Unfortunately, kittens who are abused by people may associate negative feelings with humans. So, if you’re wondering, Why is my kitten afraid of me?, and you can rule out other explanations, it’s possible your feline companion had a traumatic experience in their past.


If your kitten isn’t feeling well, they may find a private space to hide. This is instinctual, as cats feel that sickness makes them weak and vulnerable to predators. If you think your kitten is sick, contact your veterinarian. 

Identifying Scared Kitten Behavior

Decoding kitten behavior can help you understand your pet’s feelings. If you’re wondering if your cat is scared, look for signs, such as: 

  • Hiding  
  • Cowering, flat ears and/or a tucked tail 
  • Shaking 
  • Running away 
  • Hissing, scratching, growling or presenting an arched back

Note that fear can cause submissive behavior in some kittens and can lead to aggression in others.

How to Calm a Scared Kitten

If your kitten seems scared, remain calm. Cats can be sensitive to the moods of people around them. If you’re nervous or frightened by their behavior, you might make them more afraid.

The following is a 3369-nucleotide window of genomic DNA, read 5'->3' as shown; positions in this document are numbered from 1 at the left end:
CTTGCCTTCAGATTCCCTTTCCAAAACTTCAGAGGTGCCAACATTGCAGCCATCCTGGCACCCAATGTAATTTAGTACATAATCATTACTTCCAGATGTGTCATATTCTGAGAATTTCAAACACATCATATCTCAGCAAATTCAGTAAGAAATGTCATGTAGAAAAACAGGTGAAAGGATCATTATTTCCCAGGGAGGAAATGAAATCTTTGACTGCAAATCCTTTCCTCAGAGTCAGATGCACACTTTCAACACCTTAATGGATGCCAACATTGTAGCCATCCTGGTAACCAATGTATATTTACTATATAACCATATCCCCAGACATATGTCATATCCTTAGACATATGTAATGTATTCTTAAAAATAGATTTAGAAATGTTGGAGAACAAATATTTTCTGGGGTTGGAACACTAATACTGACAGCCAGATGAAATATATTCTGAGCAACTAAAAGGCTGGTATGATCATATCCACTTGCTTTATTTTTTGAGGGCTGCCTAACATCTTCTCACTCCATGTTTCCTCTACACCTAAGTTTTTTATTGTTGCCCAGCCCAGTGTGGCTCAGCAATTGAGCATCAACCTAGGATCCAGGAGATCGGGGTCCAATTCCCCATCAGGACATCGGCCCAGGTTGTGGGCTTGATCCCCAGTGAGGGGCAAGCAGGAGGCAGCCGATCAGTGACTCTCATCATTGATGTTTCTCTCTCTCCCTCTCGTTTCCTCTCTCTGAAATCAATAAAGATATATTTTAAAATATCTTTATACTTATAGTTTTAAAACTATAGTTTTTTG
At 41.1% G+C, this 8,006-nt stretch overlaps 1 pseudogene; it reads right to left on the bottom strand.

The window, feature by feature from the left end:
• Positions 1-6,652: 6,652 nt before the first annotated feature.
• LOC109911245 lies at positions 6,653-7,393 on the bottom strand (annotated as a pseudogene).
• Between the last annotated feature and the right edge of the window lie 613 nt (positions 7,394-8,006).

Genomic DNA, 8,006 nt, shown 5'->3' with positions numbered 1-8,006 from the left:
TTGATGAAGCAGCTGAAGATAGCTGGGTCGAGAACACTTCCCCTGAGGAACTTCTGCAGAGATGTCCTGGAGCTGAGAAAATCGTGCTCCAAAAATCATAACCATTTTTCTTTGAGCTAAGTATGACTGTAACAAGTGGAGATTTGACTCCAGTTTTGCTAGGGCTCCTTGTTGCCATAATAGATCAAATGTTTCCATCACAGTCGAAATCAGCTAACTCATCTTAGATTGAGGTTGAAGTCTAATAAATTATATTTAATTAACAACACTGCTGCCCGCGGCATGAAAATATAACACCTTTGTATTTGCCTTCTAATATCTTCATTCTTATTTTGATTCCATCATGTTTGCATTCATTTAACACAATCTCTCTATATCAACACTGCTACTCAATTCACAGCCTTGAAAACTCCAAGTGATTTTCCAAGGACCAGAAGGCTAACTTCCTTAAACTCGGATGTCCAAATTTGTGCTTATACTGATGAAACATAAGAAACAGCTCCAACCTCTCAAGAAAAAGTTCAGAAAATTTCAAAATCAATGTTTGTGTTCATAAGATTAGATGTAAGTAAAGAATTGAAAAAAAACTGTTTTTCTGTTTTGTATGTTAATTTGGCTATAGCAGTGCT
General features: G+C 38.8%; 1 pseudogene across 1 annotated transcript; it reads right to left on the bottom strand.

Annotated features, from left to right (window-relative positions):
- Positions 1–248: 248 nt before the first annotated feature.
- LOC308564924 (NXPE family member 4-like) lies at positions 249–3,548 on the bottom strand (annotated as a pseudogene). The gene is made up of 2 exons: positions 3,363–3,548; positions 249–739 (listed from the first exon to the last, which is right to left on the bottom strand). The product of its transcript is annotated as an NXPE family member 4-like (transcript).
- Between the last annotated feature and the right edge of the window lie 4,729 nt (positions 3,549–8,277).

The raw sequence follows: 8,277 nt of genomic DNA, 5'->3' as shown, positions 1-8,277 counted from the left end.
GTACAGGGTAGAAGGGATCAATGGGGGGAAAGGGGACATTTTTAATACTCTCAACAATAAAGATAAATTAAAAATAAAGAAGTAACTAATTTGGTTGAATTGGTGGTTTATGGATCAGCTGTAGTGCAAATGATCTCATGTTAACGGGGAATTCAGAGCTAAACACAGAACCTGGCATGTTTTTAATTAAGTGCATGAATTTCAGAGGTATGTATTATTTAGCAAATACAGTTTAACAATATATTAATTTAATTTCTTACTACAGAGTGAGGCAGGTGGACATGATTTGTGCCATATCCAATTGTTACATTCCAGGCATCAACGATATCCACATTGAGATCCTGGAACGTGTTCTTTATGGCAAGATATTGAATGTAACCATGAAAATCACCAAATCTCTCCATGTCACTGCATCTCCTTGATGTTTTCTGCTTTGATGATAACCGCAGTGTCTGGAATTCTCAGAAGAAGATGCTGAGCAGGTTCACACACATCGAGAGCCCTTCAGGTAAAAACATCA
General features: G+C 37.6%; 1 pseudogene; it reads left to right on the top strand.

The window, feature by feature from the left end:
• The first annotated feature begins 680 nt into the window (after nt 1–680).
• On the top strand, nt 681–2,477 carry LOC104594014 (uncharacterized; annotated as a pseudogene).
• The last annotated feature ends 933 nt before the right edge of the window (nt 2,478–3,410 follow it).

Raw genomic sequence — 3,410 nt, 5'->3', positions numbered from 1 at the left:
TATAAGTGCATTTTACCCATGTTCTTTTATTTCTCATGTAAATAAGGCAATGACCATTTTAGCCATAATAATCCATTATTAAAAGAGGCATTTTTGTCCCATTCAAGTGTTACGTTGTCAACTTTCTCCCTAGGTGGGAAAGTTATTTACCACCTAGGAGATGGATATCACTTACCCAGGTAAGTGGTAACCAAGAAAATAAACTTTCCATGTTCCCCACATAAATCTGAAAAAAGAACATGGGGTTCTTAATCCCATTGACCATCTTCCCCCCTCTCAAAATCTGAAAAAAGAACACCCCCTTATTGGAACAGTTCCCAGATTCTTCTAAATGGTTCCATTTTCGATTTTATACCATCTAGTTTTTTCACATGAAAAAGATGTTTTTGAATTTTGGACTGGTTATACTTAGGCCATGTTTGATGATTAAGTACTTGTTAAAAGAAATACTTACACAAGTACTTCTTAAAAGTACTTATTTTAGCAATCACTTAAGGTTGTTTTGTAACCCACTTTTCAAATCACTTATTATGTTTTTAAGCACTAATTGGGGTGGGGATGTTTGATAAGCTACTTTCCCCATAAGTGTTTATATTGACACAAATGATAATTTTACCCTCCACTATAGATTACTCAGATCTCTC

Give your kitten space and don’t force interactions between you. If they need to relax, it may be best to leave them alone for the time being.

How to Approach a Scared Kitten

When approaching a scared kitten, go slowly and be patient. Similar to how you might introduce a kitten to your home, felines who are skittish need time and space to become comfortable in their environment. 

Here are some tips for how to comfort a scared kitten: 

Give Them Their Own Space

Let your kitten inhabit a low-traffic room in your home and restrict access from other people and animals. Put out their food and water bowls and litter box, and block or cover any areas where they might want to hide. Adding their crate to the room is also a good idea, if they’re trained to use it. 

Let Them Acclimate to You

In short sessions, spend time in the room every day but don’t try to pet or call to your kitten if they’re scared of you. You can simply sit quietly. Ideally, they will eventually come to you, though probably slowly at first. When they feel comfortable enough to approach you, offer them a hand to sniff. 

Introduce Contact